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03rd October Current Affairs

Cat que virus

In News:

Scientists have warned India of another virus — cat que virus — largely reported in China and having the potential to cause disease in India.

The presence of this virus in culex mosquitoes and pigs has been reported in China and Vietnam.

What is Cat Que virus?

It is one of the arthropod-borne viruses (arboviruses).


  • Its natural host is a mosquito.
  • Domestic pigs are the primary mammalian host of CQV.

Why India is more vulnerable?

Availability of vector, primary mammalian host (swine) and confirmation of CQV from jungle myna.

Besides, National Institute of Virology (NIV), Pune researchers have found antibodies for the virus in two out of the 883 human serum samples which were taken from various Indian states, indicating that people at some point contracted the virus.

Effects on Humans:

It can cause febrile illnesses, meningitis and paediatric encephalitis in humans.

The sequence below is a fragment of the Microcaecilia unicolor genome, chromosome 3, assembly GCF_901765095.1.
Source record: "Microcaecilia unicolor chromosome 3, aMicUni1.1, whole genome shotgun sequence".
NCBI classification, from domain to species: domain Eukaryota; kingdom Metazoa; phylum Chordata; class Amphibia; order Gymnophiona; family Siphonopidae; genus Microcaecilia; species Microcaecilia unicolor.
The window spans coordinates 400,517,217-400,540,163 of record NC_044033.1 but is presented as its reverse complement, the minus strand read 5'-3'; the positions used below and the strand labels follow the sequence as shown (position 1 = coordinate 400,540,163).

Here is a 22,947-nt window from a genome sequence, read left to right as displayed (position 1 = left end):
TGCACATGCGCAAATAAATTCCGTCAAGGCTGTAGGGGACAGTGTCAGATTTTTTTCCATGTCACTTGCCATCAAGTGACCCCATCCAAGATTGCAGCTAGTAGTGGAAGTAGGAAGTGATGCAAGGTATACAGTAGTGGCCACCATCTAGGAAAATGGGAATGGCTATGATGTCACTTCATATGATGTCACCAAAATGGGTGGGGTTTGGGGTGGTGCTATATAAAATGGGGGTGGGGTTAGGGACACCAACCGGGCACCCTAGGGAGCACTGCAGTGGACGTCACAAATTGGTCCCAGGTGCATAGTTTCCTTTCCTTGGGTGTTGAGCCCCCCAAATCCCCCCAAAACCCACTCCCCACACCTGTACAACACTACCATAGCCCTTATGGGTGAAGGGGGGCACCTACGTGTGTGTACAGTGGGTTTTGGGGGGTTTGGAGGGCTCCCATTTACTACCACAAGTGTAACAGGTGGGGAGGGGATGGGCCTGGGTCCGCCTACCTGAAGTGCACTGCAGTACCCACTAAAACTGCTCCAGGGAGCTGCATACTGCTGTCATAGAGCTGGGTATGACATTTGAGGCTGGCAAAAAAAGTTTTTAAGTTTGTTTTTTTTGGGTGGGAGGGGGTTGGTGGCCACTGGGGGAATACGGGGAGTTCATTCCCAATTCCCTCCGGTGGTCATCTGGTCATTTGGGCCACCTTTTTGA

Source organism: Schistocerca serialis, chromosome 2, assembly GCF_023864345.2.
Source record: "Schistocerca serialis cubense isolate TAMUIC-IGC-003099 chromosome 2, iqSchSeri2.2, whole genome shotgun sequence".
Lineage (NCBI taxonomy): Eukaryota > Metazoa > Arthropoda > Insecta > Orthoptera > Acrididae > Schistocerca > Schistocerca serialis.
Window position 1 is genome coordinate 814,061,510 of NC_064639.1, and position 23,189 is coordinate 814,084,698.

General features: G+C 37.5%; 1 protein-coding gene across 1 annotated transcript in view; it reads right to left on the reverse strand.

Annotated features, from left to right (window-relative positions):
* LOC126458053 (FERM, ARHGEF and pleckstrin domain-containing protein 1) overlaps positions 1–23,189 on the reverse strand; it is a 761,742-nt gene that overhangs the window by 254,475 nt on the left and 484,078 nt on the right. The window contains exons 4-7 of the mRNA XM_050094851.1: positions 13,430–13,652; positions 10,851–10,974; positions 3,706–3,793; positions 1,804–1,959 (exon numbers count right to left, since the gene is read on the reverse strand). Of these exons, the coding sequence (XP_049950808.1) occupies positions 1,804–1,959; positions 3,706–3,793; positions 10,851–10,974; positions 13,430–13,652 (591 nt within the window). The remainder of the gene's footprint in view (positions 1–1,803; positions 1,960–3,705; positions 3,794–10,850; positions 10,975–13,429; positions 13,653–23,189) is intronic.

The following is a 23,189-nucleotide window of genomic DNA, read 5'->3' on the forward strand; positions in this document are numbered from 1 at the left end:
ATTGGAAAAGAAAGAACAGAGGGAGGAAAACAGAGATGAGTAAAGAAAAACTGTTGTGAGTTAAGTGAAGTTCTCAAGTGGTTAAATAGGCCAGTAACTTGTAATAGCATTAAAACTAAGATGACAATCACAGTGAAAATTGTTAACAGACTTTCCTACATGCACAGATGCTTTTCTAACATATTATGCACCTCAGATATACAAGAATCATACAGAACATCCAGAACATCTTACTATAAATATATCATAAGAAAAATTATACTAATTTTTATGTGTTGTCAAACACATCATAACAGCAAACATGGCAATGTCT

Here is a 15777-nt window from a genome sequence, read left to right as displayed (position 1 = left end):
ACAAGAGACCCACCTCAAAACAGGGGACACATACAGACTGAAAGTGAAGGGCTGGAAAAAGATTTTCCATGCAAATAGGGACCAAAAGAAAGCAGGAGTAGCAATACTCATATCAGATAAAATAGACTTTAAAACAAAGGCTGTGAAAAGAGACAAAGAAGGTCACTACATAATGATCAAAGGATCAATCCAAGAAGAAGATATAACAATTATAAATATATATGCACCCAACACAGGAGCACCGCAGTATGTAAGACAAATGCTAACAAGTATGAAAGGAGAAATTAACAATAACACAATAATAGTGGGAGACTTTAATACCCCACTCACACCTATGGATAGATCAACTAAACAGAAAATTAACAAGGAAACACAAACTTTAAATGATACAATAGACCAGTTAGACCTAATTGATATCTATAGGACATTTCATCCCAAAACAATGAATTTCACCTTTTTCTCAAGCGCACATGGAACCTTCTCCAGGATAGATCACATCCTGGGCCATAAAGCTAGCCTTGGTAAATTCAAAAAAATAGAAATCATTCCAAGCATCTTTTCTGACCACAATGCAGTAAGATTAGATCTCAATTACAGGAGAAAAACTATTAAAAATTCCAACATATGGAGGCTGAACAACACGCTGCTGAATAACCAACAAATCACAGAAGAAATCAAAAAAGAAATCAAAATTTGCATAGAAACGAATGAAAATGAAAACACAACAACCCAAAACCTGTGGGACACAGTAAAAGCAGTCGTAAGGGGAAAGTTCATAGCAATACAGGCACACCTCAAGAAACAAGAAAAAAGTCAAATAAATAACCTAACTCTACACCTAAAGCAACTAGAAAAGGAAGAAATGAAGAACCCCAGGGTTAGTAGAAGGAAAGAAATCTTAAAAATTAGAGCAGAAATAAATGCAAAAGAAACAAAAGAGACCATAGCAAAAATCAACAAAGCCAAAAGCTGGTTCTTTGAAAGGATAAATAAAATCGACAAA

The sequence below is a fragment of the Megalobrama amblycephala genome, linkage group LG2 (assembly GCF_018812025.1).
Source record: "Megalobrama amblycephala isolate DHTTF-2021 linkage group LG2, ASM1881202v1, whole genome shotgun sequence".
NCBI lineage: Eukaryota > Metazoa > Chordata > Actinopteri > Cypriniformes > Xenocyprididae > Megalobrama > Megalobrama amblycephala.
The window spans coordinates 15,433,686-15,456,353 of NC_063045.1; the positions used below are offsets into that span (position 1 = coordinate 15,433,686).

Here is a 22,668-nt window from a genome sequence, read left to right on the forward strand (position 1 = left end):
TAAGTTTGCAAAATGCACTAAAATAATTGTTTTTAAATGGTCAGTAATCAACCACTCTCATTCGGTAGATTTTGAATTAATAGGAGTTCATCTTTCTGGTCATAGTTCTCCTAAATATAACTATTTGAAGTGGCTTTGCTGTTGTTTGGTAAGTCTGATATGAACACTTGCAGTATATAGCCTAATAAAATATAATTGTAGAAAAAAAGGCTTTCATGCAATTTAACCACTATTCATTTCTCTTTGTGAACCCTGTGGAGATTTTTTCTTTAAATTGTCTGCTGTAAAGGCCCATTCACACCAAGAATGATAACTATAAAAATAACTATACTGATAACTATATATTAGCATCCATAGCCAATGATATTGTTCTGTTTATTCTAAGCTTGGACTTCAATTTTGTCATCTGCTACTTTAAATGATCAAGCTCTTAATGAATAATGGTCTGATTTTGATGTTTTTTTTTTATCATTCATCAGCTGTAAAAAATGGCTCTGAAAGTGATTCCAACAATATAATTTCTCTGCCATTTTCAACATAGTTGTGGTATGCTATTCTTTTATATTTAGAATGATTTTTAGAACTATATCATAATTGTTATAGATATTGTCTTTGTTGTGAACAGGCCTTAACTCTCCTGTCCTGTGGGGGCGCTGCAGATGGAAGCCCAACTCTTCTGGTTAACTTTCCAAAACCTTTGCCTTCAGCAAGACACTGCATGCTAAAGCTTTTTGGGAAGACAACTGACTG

New Defence Acquisition Procedure of 2020 (DAP 2020)

In News:

DAP 2020, which will govern the procurement of defence equipment from the capital budget, was recently unveiled.

The new policy will supersede the Defence Procurement Procedure of 2016 from October 1.

Highlights of the new policy:

Reservations for Indigenous firms:

The policy reserves several procurement categories for indigenous firms.

DAP 2020 defines an “Indian vendor” as a company that is owned and controlled by resident Indian citizens, with foreign direct investment (FDI) not more than 49 per cent.

New Buy (Global–Manufacture in India) category:

This stipulates indigenisation of at least 50 per cent of the overall contract value of a foreign purchase bought with the intention of subsequently building it in India with technology transfer.

Meeting the difficult indigenisation requirement would force the vendor to build the equipment in India, rather than supply most of it ready-built from abroad.

Greater indigenous content: